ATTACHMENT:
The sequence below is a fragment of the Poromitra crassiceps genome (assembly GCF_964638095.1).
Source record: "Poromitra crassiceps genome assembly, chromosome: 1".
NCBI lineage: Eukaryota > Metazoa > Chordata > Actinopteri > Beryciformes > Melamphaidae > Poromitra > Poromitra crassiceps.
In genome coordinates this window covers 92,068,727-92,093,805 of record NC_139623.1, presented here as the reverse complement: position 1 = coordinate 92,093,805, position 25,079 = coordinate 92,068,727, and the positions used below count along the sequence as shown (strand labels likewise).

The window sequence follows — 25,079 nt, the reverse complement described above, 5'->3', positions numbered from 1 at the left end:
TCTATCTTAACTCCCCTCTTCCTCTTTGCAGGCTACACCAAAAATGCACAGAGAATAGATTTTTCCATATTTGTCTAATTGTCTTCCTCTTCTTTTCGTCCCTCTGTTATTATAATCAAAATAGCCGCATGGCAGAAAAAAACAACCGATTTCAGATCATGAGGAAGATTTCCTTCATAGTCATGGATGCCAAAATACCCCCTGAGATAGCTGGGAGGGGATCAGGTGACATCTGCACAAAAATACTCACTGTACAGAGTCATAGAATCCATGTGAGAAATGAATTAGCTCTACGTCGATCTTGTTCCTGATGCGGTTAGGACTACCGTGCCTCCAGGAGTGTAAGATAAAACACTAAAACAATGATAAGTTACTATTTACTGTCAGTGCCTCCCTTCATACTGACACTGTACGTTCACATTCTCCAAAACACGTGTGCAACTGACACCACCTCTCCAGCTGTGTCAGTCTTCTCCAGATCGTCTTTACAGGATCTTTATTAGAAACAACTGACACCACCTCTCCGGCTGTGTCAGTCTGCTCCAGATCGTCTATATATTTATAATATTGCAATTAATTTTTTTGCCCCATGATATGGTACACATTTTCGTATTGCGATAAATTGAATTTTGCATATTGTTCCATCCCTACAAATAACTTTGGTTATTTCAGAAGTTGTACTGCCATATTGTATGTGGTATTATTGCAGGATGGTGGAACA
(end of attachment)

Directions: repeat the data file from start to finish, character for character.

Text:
The sequence below is a fragment of the Poromitra crassiceps genome (assembly GCF_964638095.1).
Source record: "Poromitra crassiceps genome assembly, chromosome: 1".
NCBI lineage: Eukaryota > Metazoa > Chordata > Actinopteri > Beryciformes > Melamphaidae > Poromitra > Poromitra crassiceps.
In genome coordinates this window covers 92,068,727-92,093,805 of record NC_139623.1, presented here as the reverse complement: position 1 = coordinate 92,093,805, position 25,079 = coordinate 92,068,727, and the positions used below count along the sequence as shown (strand labels likewise).

The window sequence follows — 25,079 nt, the reverse complement described above, 5'->3', positions numbered from 1 at the left end:
TCTATCTTAACTCCCCTCTTCCTCTTTGCAGGCTACACCAAAAATGCACAGAGAATAGATTTTTCCATATTTGTCTAATTGTCTTCCTCTTCTTTTCGTCCCTCTGTTATTATAATCAAAATAGCCGCATGGCAGAAAAAAACAACCGATTTCAGATCATGAGGAAGATTTCCTTCATAGTCATGGATGCCAAAATACCCCCTGAGATAGCTGGGAGGGGATCAGGTGACATCTGCACAAAAATACTCACTGTACAGAGTCATAGAATCCATGTGAGAAATGAATTAGCTCTACGTCGATCTTGTTCCTGATGCGGTTAGGACTACCGTGCCTCCAGGAGTGTAAGATAAAACACTAAAACAATGATAAGTTACTATTTACTGTCAGTGCCTCCCTTCATACTGACACTGTACGTTCACATTCTCCAAAACACGTGTGCAACTGACACCACCTCTCCAGCTGTGTCAGTCTTCTCCAGATCGTCTTTACAGGATCTTTATTAGAAACAACTGACACCACCTCTCCGGCTGTGTCAGTCTGCTCCAGATCGTCTATATATTTATAATATTGCAATTAATTTTTTTGCCCCATGATATGGTACACATTTTCGTATTGCGATAAATTGAATTTTGCATATTGTTCCATCCCTACAAATAACTTTGGTTATTTCAGAAGTTGTACTGCCATATTGTATGTGGTATTATTGCAGGATGGTGGAACA